Without Access to Robust P–20W Data, Schools and Districts are Left in the Dark

Without Access to Robust P–20W Data, Schools and Districts are Left in the Dark

A student’s path after high school—either to college, career, or a combination of the two — is critical to their later-in-life success and requires both support and guidance. Yet, schools and districts often do not have a clear understanding of which paths their graduated students chose, whether the courses taken in high school align with college- and career-related skills, or how successful their graduated students are in their chosen paths. Without access to linked data that connects across P–20W (early childhood, K–12, postsecondary, and workforce), K–12 leaders at the school and district levels are essentially operating in the dark and unable to prepare their students fully for life after high school.  

Information about students’ pathways from K–12 through postsecondary and workforce helps leaders at all levels answer questions and make important decisions related to programming and resource allocation. The insights from P–20W systems—such as how career and technical education students fare in the local job market—allow school and district leaders to make informed decisions about course offerings and student support services. 

All states link education and workforce data. However, even the most advanced states in terms of linkages and robustness of their data systems experience numerous hurdles that prevent or limit school and district leaders from accessing and using linked data. These obstacles include a lack of governance (a systematic decisionmaking body to create clear and transparent data policies), insufficient engagement on the part of the state to understand the data needs of educators, and antiquated, rigid systems that are not responsive to changing education and workforce realities.  

Currently, most schools and districts do not have needed access to the information in their state’s P–20W system and, as a result, have to build workarounds to fulfill their own data needs. These workarounds are costly, time consuming, and only provide a limited picture of their students’ outcomes. Numerous school districts have been entrepreneurial in getting the data necessary to understand how best to prepare their students post–high school. For example, many districts use National Student Clearinghouse (NSC) to obtain postsecondary enrollment and completion data on their graduated students. However, NSC data is costly and in many cases is a duplicate of data that already exists at the state level in P–20W systems.  

Leaders at the district and school levels should not have to dedicate already constrained resources to obtain data that the state currently collects and could make available. It’s most common to see districts and schools attempt two different solutions:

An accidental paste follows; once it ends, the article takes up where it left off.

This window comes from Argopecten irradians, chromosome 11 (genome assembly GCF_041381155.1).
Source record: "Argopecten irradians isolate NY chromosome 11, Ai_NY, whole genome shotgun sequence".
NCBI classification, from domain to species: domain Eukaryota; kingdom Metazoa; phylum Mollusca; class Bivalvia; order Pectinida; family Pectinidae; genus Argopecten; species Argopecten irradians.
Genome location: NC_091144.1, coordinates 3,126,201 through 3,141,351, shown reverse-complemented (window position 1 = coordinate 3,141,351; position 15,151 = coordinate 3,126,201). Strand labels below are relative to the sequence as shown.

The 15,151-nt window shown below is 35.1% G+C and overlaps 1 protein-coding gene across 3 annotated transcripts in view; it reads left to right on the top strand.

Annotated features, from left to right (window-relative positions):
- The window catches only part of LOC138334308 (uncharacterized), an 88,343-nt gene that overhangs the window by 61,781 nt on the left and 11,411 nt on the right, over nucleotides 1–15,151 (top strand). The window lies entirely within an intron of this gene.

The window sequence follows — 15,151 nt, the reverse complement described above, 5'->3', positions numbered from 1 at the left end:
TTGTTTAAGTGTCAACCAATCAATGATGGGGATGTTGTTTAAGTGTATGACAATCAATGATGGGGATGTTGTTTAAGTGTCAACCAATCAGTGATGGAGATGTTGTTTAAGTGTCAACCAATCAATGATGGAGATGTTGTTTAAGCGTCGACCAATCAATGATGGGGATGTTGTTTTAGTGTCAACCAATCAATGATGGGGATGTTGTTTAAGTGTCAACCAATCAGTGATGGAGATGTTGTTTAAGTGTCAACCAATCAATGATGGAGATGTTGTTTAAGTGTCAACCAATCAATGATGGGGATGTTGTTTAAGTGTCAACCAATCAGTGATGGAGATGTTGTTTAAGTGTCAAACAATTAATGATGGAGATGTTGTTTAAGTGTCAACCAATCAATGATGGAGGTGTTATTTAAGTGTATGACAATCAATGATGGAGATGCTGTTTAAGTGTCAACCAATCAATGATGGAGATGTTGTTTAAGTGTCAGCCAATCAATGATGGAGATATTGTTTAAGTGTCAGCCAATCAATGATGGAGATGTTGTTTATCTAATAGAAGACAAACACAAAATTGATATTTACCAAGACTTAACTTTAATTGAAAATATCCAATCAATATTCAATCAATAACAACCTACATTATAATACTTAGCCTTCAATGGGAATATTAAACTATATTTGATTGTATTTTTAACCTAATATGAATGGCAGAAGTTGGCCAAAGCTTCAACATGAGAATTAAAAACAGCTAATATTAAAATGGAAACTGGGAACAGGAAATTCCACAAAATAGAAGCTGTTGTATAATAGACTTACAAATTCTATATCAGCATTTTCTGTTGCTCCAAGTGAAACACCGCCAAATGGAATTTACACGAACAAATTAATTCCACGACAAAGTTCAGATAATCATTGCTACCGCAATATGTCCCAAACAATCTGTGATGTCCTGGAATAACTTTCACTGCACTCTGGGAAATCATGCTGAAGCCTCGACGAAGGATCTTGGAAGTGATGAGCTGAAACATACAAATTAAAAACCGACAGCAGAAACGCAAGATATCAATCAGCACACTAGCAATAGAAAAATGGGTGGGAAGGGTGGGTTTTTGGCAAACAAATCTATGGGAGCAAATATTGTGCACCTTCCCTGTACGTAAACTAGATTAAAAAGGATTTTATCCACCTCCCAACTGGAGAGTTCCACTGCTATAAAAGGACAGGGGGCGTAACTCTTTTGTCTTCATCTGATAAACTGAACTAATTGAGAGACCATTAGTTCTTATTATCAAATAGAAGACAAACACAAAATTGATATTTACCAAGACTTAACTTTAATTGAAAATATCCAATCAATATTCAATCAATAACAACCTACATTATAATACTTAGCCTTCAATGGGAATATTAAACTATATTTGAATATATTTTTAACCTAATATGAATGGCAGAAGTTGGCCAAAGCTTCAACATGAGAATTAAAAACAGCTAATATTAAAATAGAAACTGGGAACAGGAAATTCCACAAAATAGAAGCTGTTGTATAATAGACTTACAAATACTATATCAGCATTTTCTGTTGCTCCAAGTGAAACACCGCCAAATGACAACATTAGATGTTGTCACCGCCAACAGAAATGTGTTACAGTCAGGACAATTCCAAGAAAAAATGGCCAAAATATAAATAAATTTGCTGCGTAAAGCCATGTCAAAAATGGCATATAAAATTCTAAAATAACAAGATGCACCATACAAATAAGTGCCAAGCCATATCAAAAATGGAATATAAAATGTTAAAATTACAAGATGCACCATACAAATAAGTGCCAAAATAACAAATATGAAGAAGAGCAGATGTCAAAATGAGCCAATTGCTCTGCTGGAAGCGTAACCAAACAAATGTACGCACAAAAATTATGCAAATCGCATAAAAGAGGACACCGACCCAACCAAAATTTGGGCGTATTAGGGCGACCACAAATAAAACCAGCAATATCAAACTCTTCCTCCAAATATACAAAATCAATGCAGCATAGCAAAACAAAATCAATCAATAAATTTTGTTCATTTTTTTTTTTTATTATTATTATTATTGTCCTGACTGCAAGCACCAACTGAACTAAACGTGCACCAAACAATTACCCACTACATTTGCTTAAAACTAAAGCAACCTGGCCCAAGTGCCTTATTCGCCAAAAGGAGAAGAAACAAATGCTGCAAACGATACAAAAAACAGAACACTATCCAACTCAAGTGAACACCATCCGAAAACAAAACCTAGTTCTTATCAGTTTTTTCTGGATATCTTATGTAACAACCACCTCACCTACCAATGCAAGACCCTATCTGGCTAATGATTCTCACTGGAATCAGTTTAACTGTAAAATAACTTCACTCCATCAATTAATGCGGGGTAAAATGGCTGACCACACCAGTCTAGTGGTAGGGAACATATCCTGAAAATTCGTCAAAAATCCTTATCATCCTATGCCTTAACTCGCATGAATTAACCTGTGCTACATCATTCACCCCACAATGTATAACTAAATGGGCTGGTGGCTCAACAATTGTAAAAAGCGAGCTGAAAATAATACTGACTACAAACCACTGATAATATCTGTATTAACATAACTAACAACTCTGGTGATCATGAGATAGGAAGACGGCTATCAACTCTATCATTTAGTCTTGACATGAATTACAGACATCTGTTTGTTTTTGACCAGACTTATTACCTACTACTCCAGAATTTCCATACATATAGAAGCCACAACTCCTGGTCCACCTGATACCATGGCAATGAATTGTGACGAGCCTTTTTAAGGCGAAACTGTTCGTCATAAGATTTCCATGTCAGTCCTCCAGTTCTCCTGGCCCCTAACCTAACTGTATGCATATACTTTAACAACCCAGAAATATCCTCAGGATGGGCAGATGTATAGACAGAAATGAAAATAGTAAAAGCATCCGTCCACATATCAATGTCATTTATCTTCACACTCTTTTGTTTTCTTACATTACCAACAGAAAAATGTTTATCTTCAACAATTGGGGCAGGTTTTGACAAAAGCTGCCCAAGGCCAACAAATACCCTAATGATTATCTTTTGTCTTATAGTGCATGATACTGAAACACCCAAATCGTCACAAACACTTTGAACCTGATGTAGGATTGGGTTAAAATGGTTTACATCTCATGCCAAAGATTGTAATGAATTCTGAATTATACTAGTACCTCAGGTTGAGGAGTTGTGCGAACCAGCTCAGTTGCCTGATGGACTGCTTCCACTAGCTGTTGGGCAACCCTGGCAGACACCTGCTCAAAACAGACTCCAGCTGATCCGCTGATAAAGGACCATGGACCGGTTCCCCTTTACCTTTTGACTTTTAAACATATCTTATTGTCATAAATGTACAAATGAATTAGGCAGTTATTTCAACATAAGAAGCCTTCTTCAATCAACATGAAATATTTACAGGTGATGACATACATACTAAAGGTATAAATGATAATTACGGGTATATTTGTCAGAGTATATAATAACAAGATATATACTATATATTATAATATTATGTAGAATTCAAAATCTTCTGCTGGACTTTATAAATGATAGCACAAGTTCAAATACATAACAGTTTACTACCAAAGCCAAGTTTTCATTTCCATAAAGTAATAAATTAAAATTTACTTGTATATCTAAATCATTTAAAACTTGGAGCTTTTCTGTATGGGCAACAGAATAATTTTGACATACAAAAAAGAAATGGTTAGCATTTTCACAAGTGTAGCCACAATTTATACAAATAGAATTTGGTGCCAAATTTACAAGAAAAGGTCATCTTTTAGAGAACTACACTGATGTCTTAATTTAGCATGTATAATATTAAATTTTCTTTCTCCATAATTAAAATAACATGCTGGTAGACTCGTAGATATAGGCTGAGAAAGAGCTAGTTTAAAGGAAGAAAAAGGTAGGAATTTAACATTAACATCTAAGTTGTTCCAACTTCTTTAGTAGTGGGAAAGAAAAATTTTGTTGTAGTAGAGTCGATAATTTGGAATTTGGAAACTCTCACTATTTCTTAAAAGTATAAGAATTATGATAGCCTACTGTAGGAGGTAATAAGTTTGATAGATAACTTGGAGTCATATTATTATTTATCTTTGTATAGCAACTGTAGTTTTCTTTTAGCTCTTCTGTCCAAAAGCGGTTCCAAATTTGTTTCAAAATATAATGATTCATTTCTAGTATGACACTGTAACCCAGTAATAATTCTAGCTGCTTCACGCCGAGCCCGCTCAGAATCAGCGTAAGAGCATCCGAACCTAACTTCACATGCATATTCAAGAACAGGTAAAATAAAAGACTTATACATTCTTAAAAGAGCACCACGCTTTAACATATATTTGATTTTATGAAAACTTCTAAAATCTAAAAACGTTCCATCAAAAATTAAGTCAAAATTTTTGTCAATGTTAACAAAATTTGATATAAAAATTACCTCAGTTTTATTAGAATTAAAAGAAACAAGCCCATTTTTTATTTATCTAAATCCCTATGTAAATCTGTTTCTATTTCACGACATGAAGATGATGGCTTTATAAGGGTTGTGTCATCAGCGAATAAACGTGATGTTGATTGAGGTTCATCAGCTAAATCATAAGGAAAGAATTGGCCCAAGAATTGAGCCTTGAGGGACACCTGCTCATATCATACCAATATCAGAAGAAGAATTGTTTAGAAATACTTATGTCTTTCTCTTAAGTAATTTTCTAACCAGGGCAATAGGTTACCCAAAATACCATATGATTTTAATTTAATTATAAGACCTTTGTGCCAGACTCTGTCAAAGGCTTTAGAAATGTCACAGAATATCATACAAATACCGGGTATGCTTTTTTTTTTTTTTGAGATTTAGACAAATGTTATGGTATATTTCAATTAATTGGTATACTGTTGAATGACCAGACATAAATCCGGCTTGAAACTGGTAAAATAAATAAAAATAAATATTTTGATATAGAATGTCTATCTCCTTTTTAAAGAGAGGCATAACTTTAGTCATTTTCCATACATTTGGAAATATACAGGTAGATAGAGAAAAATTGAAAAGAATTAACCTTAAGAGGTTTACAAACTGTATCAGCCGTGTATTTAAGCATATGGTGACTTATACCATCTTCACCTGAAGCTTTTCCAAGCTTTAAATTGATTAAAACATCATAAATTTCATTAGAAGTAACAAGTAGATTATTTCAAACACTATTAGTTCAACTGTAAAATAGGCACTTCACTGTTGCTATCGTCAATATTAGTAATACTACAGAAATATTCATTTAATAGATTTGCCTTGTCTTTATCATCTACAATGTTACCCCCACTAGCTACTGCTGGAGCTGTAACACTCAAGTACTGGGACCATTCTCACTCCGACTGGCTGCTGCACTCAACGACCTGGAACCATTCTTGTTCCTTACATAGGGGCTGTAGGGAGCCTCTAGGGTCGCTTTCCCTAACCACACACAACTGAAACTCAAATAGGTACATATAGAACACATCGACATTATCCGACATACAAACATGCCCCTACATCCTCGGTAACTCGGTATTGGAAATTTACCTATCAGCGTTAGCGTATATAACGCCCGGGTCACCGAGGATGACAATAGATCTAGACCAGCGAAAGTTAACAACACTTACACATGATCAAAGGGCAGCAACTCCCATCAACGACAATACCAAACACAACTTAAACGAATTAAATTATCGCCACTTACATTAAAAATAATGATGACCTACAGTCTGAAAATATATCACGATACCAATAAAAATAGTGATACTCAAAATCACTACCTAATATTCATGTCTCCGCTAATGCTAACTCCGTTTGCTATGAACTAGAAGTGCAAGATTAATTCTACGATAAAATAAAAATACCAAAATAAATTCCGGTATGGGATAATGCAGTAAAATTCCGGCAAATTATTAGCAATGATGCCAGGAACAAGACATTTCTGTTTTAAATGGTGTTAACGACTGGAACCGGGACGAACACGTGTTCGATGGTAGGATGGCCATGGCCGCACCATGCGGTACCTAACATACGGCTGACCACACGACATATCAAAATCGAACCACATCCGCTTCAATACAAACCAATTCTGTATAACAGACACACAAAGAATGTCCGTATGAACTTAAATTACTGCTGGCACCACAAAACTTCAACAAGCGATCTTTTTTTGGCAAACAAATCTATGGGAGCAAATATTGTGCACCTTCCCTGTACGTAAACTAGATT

• Leaders in districts and schools dedicate time to building relationships with local colleges and universities to gather data on their graduated students who have enrolled in those particular institutions. This data only paints a partial picture of their students’ postsecondary outcomes and does not cover students who chose to not enroll in that particular college or chose to enter into the workforce.  
  • Leaders also pursue relationships with local and regional employers to better understand workforce needs in various industries. Establishing these relationships is important to ease the transition between high school and college and career. However, districts should not have to rely on establishing and sustaining these relationships as a means to collecting data on their graduated students’ workforce outcomes.

State leaders are positioned to better support K–12 leaders’ data needs. They can improve access to the data that leaders need to make informed decisions and build capacity for educators at all levels to use this data. To do this, state leaders should: 

  • Engage with K–12 leaders to better understand their data needs and develop data tools that are user centered and integrate well into educator’s decisionmaking.   
  • Modernize their state’s P–20W system to ensure that the system is responsive to K–12 leaders’ changing questions and the changing priorities at the state level.  
  • Improve existing data tools and resources to meet the needs of district and school leaders, such as including key postsecondary and workforce metrics or increasing the frequency of feedback reports to districts. 
  • Invest in K–12 leaders’ capacity to use the data by creating professional development opportunities to build educators’ data literacy or dedicating staff to provide K–12 leaders support in accessing, interpreting, and using data.    

Schools and districts need data on their students’ postsecondary and workforce outcomes. Without it, they can’t answer their most pressing questions about their students’ outcomes or refine their approach to college and career readiness to keep up with the changing postsecondary and workforce landscape. State leaders must invest in both robust data linkages and the school and district leaders who would gain immense insights from them.